In order to help educate student organizations on campus about why organizations are not allowed to advertise and show movies as an organization event unless they have purchased the copyrights we have gathered information about movie copyright laws below:

  • What is "Public Performance?"

    Title 17, Section 101 of U.S. Code outlines that showing a work publicly means "to perform or display it at a place open to the public or at any place where a substantial number of persons outside of a normal circle of a family and its social acquaintances is gathered." Showing a movie in a residential living space lobby or lounge or a student union would be considered a public performance and requires a license to be legal.

    If your student organization wishes to watch a movie together as a group of friends in your room, that qualifies as a home viewing. However, if you wish to watch the same movie in your Residence Hall lounge or the Thomas Commons and are going to advertise to others on campus (even if it is just a floor or hall program), that then qualifies as a public performance and requires a special license.

  • It also qualifies as a public performance if you show a tv show or game (such as the Super Bowl) for a group of people on a screen large than 55". So if groups are having an event where they are watching a show or game, the tv or projected screen must be less than 55".

  • Educational Exemption

For use outside the home there is only one licensing exemption allowed for within the Code. That exemption is commonly referred to as the "Educational Exemption." To qualify for the exemption, a movie showing must be part of the "systematic course of instruction." Simply put, it must directly involve an instructor and directly apply to the purpose of the course.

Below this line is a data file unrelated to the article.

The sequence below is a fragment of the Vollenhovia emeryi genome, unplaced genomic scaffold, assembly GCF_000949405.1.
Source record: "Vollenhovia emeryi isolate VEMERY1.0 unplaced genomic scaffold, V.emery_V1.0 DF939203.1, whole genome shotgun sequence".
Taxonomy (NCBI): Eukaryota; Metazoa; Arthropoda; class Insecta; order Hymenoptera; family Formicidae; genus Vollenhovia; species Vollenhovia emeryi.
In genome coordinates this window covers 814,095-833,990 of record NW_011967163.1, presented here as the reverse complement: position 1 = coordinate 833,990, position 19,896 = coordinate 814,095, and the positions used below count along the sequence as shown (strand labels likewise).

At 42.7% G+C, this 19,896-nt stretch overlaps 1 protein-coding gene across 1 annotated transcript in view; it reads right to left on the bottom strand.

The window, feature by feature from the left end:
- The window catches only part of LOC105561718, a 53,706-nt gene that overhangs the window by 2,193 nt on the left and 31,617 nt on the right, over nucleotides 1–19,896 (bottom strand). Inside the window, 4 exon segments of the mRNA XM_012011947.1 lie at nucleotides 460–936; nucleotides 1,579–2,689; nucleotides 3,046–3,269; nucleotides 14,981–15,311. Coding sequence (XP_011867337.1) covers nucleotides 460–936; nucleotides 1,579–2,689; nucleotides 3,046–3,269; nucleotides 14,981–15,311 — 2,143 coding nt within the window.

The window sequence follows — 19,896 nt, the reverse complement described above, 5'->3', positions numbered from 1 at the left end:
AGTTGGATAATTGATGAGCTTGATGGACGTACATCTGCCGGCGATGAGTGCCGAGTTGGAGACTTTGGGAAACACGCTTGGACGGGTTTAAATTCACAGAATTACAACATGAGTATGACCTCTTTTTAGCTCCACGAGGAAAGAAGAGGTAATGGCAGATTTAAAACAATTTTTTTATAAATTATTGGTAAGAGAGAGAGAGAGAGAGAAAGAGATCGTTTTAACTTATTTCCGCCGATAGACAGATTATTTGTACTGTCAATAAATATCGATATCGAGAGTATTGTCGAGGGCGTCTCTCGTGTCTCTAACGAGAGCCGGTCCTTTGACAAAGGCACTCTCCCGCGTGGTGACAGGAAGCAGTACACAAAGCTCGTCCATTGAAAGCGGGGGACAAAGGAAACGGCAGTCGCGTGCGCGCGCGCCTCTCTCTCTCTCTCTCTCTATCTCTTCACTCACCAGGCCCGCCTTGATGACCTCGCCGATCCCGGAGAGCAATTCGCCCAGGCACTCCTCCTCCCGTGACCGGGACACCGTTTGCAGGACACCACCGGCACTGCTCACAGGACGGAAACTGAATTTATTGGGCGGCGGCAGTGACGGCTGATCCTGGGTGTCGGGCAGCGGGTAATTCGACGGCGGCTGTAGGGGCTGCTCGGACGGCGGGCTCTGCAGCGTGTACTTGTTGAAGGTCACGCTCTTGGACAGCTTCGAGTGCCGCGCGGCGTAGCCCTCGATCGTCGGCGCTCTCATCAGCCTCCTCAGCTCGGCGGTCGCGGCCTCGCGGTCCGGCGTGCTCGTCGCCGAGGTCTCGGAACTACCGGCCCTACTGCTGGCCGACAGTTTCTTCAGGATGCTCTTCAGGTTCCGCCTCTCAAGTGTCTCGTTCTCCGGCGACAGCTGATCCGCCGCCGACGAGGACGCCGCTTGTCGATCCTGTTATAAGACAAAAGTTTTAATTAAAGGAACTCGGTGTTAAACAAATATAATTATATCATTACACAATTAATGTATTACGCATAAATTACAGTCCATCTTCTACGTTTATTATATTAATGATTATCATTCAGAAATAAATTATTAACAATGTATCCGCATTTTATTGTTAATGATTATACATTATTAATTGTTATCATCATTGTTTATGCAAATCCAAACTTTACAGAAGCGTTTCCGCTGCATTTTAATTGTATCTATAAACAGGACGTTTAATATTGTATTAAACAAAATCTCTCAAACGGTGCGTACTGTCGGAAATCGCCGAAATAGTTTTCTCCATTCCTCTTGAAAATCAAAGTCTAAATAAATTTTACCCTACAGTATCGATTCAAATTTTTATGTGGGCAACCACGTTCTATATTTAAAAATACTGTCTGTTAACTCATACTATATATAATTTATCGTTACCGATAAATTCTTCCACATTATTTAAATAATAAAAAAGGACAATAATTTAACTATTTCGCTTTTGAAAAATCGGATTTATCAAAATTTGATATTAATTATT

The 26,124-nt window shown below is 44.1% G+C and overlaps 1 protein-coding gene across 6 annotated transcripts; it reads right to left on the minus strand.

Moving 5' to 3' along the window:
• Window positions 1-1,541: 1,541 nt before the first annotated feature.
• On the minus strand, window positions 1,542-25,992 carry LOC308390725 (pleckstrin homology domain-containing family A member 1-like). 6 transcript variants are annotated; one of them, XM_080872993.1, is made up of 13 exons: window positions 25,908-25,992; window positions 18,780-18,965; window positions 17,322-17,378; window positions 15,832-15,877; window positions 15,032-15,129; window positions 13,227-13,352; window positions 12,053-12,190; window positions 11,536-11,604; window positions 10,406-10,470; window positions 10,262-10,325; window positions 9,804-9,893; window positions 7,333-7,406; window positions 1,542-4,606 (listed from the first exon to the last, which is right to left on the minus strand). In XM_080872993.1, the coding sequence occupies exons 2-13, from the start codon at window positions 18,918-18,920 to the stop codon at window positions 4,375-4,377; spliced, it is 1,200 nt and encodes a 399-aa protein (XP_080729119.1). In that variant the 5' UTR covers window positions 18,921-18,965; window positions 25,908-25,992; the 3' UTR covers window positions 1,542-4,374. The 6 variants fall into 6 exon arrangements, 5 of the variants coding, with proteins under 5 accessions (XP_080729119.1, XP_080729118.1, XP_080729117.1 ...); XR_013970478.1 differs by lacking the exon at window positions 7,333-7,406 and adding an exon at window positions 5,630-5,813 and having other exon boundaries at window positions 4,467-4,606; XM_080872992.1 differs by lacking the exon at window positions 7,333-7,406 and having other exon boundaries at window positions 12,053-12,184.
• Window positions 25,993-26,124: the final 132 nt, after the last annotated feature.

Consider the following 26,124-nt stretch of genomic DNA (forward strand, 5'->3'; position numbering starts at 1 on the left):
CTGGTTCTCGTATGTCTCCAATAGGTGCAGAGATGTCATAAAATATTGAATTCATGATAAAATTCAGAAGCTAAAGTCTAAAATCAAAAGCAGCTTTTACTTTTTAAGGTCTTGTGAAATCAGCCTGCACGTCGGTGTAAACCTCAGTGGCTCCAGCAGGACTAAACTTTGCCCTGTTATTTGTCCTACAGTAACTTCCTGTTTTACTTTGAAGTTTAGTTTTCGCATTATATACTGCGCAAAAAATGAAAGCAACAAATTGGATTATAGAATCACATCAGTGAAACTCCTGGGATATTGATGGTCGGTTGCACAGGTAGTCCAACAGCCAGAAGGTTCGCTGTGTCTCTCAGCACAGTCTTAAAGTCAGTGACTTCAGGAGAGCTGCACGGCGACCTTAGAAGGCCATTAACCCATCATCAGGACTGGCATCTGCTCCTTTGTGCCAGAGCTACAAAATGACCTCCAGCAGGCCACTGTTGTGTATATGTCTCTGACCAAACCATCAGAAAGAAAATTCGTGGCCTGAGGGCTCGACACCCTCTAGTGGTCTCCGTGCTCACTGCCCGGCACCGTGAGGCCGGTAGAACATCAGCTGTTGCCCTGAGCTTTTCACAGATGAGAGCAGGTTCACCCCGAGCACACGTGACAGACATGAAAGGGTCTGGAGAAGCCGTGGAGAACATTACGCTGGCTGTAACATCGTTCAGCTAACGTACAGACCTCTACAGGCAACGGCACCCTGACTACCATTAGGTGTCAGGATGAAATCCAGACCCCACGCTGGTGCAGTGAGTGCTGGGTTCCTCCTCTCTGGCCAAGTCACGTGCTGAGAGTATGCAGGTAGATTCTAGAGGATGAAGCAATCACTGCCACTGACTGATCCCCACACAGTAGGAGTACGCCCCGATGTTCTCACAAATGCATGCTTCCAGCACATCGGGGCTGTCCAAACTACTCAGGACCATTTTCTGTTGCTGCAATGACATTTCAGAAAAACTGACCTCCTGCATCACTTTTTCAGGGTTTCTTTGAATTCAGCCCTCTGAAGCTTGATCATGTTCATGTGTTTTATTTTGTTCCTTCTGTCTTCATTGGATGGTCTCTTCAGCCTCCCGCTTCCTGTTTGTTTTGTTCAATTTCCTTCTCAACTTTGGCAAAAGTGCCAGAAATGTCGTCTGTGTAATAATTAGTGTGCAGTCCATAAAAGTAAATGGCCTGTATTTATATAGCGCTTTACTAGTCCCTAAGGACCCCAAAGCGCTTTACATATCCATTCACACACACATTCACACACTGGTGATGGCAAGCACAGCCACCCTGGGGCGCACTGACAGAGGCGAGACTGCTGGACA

• What the Law Says:

    The Federal Copyright Act (Title 17 of the United States Code) governs how copyrighted materials, such as movies, may be used.  Neither the rental nor the purchase of a video carries with it the right to show the tape outside the home.

In some instances no license is required to view a videotape, such as inside the home by family or social acquaintances and in certain narrowly defined face-to-face teaching activities.

Taverns, restaurants, private clubs, prisons, lodges, factories, summer camps, public libraries, day-care facilities, parks and recreations departments, churches and non-classroom use at schools and universities such as in a residence halls or common rooms accessible to the entire campus are all examples of situations where a public performance license must be obtained.  This legal requirement applies regardless of whether an admission fee is charged, whether the institution or organization is commercial or non-profit, or whether a federal or state agency is involved.

  • Penalties for Copyright Infringement

    "Willful" infringement for commercial or financial gain is a federal crime punishable as a misdemeanor, carrying a maximum sentence of up to one year in jail and/or a $100,000 fine.  Even inadvertent infringers are subject to substantial civil damages, ranging from $500 to $20,000 for each illegal showing.

  • How to Obtain a Public Performance License:

    Obtaining a public performance license is relatively easy and usually requires no more than a phone call.  Fees are determined by such factors as the number of times a particular movie is going to be shown, how large the audience will be and so forth.  While fees vary, they are generally inexpensive for smaller performances.  Most licensing fees are based on a particular performance or set of performances for specified films. 

    On campus contact the Director of Student Activities (x4334) for help in obtaining a public performance license or PAAC for possibly co-sponsoring a particular movie.